If you have bunions, avoid strappy, too-tight heels.
People often think surgery is the only way to treat a bunion, an often painful, unsightly bump formed by progressive misalignment of the big toe’s main joint. Fortunately, most bunions can be managed with the noninvasive measures. Here are seven worth trying:
Buy roomy shoes. Look for flatsoled, lace-up athletic or soft-leather shoes with a deep, wide toe box, or open sandals with straps that don't touch the irritated area. Shop at the end of the day, when your feet are at their largest. Fit to your larger foot, with a half-inch of space in front of your longest toe and room for your toes to wiggle. Shoes should fit the minute you put them on. Shoes you already own that are too tight can be stretched at a shoe-repair shop.
Cushion the blow. A moleskin "doughnut" over the bump, and foam or lamb’s-wool spacers placed between your toes, can relieve pain and pressure. Devices such as splints and toe spreaders might make you feel better but there’s no evidence that they correct alignment or prevent bunion progression.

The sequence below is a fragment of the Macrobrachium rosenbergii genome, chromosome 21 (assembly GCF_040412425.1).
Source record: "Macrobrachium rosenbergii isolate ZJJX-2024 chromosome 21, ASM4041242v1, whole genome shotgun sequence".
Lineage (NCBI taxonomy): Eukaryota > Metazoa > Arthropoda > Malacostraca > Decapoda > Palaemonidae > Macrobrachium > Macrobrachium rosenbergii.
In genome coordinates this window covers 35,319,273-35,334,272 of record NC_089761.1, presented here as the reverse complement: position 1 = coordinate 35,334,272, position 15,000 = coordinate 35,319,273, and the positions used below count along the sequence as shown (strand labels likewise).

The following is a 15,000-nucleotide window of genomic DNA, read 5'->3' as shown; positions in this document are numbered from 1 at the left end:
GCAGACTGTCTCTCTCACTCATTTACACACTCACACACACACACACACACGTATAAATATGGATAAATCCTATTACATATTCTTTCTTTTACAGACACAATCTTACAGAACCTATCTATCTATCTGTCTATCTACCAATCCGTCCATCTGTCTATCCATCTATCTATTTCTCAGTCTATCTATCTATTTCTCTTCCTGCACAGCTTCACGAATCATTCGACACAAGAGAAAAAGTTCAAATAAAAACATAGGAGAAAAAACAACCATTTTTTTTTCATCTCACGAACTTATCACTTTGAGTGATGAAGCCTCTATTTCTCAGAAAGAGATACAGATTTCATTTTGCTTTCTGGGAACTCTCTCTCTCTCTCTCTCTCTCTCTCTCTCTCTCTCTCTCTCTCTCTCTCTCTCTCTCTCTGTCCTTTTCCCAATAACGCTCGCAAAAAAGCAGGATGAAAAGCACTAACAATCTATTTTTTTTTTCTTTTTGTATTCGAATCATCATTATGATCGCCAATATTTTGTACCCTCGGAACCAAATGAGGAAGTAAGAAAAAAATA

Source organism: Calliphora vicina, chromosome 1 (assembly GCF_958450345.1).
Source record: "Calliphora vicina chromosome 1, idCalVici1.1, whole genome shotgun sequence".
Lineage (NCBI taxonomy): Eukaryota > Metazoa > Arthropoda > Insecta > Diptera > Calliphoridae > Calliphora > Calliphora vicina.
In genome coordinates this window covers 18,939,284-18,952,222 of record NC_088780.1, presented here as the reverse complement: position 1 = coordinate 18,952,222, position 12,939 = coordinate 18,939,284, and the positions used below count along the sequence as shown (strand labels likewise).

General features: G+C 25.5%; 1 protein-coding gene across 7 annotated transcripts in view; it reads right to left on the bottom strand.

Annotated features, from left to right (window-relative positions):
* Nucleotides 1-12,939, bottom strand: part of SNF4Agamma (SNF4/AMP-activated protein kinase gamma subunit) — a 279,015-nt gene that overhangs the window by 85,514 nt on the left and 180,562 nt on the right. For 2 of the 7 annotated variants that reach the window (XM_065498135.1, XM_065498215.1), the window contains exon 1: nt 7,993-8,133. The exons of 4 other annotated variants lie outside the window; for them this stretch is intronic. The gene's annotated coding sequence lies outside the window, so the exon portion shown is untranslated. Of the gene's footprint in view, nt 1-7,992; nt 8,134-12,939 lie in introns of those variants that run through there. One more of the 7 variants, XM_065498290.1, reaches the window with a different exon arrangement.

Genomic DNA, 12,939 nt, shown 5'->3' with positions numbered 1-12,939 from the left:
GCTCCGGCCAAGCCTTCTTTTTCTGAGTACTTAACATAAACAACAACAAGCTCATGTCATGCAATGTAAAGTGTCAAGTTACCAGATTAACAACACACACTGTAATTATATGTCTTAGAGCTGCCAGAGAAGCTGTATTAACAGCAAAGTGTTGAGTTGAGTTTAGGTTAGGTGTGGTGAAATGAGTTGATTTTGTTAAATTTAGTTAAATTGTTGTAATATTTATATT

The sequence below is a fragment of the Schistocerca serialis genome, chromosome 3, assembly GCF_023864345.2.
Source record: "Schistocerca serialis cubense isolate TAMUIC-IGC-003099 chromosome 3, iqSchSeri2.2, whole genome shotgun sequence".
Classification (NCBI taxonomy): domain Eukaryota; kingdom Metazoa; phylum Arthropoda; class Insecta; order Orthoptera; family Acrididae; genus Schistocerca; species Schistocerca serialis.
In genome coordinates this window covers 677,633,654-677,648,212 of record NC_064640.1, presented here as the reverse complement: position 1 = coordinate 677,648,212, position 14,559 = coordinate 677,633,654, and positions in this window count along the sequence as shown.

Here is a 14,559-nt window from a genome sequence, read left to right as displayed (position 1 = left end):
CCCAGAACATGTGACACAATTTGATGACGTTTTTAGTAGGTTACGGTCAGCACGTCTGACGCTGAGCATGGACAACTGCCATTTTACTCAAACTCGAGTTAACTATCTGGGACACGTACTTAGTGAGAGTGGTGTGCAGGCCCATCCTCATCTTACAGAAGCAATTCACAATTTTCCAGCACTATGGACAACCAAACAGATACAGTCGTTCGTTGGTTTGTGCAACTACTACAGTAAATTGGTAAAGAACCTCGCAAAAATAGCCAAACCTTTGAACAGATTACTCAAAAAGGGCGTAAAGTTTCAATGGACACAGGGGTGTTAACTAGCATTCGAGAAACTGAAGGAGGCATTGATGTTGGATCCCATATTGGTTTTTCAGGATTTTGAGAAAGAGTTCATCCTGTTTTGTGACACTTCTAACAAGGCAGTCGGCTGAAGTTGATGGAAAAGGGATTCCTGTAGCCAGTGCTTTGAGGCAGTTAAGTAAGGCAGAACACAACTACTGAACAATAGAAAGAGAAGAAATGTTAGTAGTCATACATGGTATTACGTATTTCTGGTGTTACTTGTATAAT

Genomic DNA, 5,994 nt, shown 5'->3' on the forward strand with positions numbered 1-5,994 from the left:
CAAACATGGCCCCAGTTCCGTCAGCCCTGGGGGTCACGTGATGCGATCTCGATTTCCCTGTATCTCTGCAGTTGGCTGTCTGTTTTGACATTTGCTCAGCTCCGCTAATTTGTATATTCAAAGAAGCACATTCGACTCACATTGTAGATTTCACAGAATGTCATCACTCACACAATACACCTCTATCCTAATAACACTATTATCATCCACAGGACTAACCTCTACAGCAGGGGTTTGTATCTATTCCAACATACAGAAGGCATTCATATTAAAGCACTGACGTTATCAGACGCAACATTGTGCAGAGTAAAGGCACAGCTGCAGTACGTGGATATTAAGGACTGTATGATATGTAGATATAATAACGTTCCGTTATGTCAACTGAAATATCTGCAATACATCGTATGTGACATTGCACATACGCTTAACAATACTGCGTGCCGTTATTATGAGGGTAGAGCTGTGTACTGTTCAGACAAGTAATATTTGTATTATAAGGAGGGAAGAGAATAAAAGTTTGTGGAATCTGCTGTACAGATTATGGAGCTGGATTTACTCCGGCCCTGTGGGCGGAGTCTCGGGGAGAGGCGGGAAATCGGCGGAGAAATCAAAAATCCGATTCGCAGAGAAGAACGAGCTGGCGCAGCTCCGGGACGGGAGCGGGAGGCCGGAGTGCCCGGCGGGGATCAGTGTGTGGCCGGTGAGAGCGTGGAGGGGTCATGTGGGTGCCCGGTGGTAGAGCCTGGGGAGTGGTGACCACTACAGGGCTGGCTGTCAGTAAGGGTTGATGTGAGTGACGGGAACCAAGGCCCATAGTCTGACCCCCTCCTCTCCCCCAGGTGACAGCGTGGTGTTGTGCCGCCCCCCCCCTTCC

Ask your doctor about orthotics. If your bunion is related to having a flat foot, prescription shoe inserts can relieve pain and slow bunion progression by supporting the arch and taking pressure off the big toe. Avoid ready-made inserts, though, since they can cause new problems if they don’t fit right.
Go no-impact. Activities like walking that put stress on the foot may worsen bunions. Try cycling, swimming, and other exercises that remove or lighten the load on the front of your foot. Ice it.
That can help reduce swelling.
Use medication judiciously. Over-the-counter nonsteroidal anti-inflammatory drugs (NSAIDs) such as ibuprofen (Advil and generic) can ease temporary pain and swelling at the bunion site. But prolonged use of NSAIDs can increase the risk of stomach bleeding, ulcers, and heart problems.
Say no to shots. Cortisone injections can actually worsen bunions by weakening the ligaments that hold the toe in position. If you have pain that is chronic and severe, or a long-term bunion progresses rapidly with increasing pain, discuss surgery with an orthopedist or podiatrist.
Find out what might be causing your bunions, take a look at more ways to relieve bunion pain without going under the knife, and if you are considering surgery, see our Ratings (available to subscribers).
This article first appeared in the September 2010 issue of Consumer Reports On Health.